“Don’t get smart person’s disease.” says Anne Mulcahy, former CEO of Xerox

Anne Mulcahy

“They called me ‘The Master of ‘I don’t know!’” confesses Anne Mulcahy with a warm smile. For someone who didn’t know much, she certainly knew how to save one of the world’s largest companies. Ms Mulcahy was appointed CEO of Xerox in August 2001 when the company was in dire straights. Xerox had so dominated the world of photocopying that its name had even become a verb. By the time Ms. Mulchay took over however, this corporate giant was two weeks from bankruptcy. Despite the weight of expectation on her shoulders from the various stakeholders, Ms. Mulcahy claims that leaders should not give the impression that they know all the answers. 

IBM and Xerox: two similar stories

Who says elephants can´t dance

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Lou Gerstner’s cultural transformation of IBM is well documented. Ms. Mulcahy’s story is less well-known. Perhaps this is because she is so softly spoken and her calm, gentle discourse seems to make the whole process seems so easy. Her story though is perhaps even more remarkable. Indeed, Xerox’s transformation under her leadership was so impressed Chief Executive magazine that they names her ‘CEO of the Year’ in 2008.

Like IBM, Xerox was a huge corporate giant of the 1960s and 1970s. Having based its success on the 914 copier that was introduced in 1959, Xerox enjoyed a 95% share of the plain paper market by 1970. It’s gross margins were 70% – 80% and like the Big Blue this domination led to the ire of the US Anti-Trust Commission. Again like IBM, the giant came crashing down in the 1990s as innovation and low cost competition got the better of them.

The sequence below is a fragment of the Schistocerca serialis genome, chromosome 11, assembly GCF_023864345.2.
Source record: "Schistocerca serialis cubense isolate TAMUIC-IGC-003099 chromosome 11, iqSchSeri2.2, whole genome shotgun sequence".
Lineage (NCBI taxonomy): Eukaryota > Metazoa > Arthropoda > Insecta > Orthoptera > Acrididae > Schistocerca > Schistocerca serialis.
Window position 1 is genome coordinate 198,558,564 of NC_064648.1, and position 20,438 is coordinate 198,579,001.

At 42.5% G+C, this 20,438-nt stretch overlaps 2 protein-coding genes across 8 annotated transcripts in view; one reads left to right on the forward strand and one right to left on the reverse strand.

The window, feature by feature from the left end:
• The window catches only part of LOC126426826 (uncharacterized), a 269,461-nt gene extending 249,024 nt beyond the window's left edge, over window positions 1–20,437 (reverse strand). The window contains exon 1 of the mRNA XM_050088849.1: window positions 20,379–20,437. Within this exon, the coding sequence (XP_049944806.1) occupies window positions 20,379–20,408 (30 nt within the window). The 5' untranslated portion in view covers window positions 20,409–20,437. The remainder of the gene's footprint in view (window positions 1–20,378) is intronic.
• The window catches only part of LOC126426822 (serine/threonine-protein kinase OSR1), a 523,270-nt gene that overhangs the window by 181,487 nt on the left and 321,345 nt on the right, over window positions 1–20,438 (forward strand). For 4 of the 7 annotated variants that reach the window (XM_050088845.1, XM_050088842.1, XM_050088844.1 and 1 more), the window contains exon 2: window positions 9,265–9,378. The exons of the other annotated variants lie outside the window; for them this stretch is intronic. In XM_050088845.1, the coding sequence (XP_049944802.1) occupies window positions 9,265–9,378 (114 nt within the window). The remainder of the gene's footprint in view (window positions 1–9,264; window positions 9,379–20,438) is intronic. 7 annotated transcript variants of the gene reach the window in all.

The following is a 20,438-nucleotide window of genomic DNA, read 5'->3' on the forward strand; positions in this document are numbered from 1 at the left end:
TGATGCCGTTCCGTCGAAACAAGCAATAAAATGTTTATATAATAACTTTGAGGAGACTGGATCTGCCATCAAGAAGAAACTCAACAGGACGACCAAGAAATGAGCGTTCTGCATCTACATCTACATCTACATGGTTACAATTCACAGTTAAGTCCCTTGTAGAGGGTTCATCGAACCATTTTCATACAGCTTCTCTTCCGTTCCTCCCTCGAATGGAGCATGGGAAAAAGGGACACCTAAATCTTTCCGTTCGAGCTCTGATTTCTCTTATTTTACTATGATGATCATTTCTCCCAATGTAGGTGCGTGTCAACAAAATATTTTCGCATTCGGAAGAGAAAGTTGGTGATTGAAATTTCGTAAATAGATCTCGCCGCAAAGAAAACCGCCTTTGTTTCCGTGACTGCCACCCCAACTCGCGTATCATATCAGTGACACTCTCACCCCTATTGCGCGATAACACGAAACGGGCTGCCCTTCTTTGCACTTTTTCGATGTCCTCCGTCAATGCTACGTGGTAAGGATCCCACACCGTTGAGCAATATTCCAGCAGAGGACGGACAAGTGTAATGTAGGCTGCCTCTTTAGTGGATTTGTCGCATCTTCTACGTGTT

Recognising the qualities of her predecessors

Richard Thoman

Ms. Mulcahy doesn’t hesitate to praise her predecessors.

Unlike many leaders Ms. Mulcahy is quick to praise her predecessors. Xerox’s failure was not down to one rogue CEO and she is quick to recognize that Kearns, Allaire and Richard Thoman had all tried in their different ways to fix the company’s woes. Indeed, she even praises Thoman for his intellectual prowess conceding however that what the Xerox employees needed though was a ‘story’ that would motivate them. It was this narrative that Ms. Mulcahy set about redefining once she became CEO.

Defining your strategy

Having completed her first degree in English and Journalism, Ms. Mulcahy was certainly used to selling a story.

“You need this to align people within the organization.” She says.

She considers that any strategy should be simple to grasp and have the buy in of all employees. Having taken over as CEO she decided to focus on 3 things:

  1. To ensure that Xerox was ‘Best in the class’ at whatever process they were involved in.
  2. Making the tough choices necessary to save the company.
  3. Getting the costs of the company under control.

“Everyone in the company knew this strategy.” claims Ms. Mulcahy.  “This was vital to its implementation.”

Making the tough calls

She immediately set about reducing the number of employees at Xerox to make it more profitable.

“Xerox had 100 000 people with an economy that could support 50 000.” she Ms. Mulcahy. “Our products were over engineered and weren’t getting to the market quickly enough.”

The company started outsourcing 90% of manufacturing and Ms. Mulcahy states that it was necessary to work very hard with the unions to achieve this goal.

2001 to 2005 was the real turnaround period. R&D was overhauled and moved to lower cost locations. Colour and customization became the key to innovation but rather than concentrate on press releases Ms. Mulcahy advocated a  ‘behind the curtain strategy’.  Early in her tenure as CEO she had met Warren Buffet who had advised to stop visiting financial analysts and to concentrate more on reconnecting with Xerox’s customer base.

“It was one of the most exciting times to be at Xerox.” Says Ms. Mulcahy though she admits that she “worried quietly about failure.”

Knowing your strengths and weaknesses

It is perhaps this openness that makes Ms. Mulchay’s story so remarkable.

“There is a degree of toughness necessary in business.” She says. “But you need to show your own vulnerability.” 

People in the company described me as the “Master of the ‘I don’t know.’”  It was this that allowed others not to have all the answers as well and meant that Xerox developed a culture of questioning everything they did claims Ms. Mulcahy.

“The worst thing you can do as a leader is to get ‘smart persons disease’. You are allowed not to know.”